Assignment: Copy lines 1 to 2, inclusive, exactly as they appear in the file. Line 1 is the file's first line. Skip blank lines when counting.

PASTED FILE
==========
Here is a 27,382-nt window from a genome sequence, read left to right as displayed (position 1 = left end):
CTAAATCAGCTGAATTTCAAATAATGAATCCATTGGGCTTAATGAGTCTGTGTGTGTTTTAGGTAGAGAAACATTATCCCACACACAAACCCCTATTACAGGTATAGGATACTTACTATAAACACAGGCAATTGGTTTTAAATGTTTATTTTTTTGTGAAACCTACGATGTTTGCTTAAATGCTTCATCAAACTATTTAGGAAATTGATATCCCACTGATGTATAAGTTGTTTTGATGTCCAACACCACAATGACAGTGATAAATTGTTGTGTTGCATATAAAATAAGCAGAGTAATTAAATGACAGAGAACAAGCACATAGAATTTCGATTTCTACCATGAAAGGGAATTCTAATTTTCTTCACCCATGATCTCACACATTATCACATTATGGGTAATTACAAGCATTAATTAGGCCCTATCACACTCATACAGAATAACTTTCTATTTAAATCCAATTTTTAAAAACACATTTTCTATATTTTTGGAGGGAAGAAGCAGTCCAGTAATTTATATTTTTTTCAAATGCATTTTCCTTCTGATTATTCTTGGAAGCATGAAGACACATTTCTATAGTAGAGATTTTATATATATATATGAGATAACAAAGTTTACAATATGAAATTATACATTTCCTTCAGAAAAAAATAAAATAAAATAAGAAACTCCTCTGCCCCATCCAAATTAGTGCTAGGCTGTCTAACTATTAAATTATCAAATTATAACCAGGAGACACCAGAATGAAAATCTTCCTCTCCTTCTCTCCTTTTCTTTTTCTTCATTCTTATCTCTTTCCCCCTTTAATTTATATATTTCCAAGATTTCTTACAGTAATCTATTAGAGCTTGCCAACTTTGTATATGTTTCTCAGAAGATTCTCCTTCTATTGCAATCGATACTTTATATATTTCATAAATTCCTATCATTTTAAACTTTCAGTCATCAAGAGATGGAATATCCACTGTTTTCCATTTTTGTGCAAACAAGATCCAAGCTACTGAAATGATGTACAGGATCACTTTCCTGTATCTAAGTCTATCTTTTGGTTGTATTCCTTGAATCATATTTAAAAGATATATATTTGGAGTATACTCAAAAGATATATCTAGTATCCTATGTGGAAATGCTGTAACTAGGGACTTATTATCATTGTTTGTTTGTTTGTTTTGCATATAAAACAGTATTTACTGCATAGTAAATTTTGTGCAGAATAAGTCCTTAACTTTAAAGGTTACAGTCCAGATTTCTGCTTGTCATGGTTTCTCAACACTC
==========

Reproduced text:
Here is a 27,382-nt window from a genome sequence, read left to right as displayed (position 1 = left end):
CTAAATCAGCTGAATTTCAAATAATGAATCCATTGGGCTTAATGAGTCTGTGTGTGTTTTAGGTAGAGAAACATTATCCCACACACAAACCCCTATTACAGGTATAGGATACTTACTATAAACACAGGCAATTGGTTTTAAATGTTTATTTTTTTGTGAAACCTACGATGTTTGCTTAAATGCTTCATCAAACTATTTAGGAAATTGATATCCCACTGATGTATAAGTTGTTTTGATGTCCAACACCACAATGACAGTGATAAATTGTTGTGTTGCATATAAAATAAGCAGAGTAATTAAATGACAGAGAACAAGCACATAGAATTTCGATTTCTACCATGAAAGGGAATTCTAATTTTCTTCACCCATGATCTCACACATTATCACATTATGGGTAATTACAAGCATTAATTAGGCCCTATCACACTCATACAGAATAACTTTCTATTTAAATCCAATTTTTAAAAACACATTTTCTATATTTTTGGAGGGAAGAAGCAGTCCAGTAATTTATATTTTTTTCAAATGCATTTTCCTTCTGATTATTCTTGGAAGCATGAAGACACATTTCTATAGTAGAGATTTTATATATATATATGAGATAACAAAGTTTACAATATGAAATTATACATTTCCTTCAGAAAAAAATAAAATAAAATAAGAAACTCCTCTGCCCCATCCAAATTAGTGCTAGGCTGTCTAACTATTAAATTATCAAATTATAACCAGGAGACACCAGAATGAAAATCTTCCTCTCCTTCTCTCCTTTTCTTTTTCTTCATTCTTATCTCTTTCCCCCTTTAATTTATATATTTCCAAGATTTCTTACAGTAATCTATTAGAGCTTGCCAACTTTGTATATGTTTCTCAGAAGATTCTCCTTCTATTGCAATCGATACTTTATATATTTCATAAATTCCTATCATTTTAAACTTTCAGTCATCAAGAGATGGAATATCCACTGTTTTCCATTTTTGTGCAAACAAGATCCAAGCTACTGAAATGATGTACAGGATCACTTTCCTGTATCTAAGTCTATCTTTTGGTTGTATTCCTTGAATCATATTTAAAAGATATATATTTGGAGTATACTCAAAAGATATATCTAGTATCCTATGTGGAAATGCTGTAACTAGGGACTTATTATCATTGTTTGTTTGTTTGTTTTGCATATAAAACAGTATTTACTGCATAGTAAATTTTGTGCAGAATAAGTCCTTAACTTTAAAGGTTACAGTCCAGATTTCTGCTTGTCATGGTTTCTCAACACTC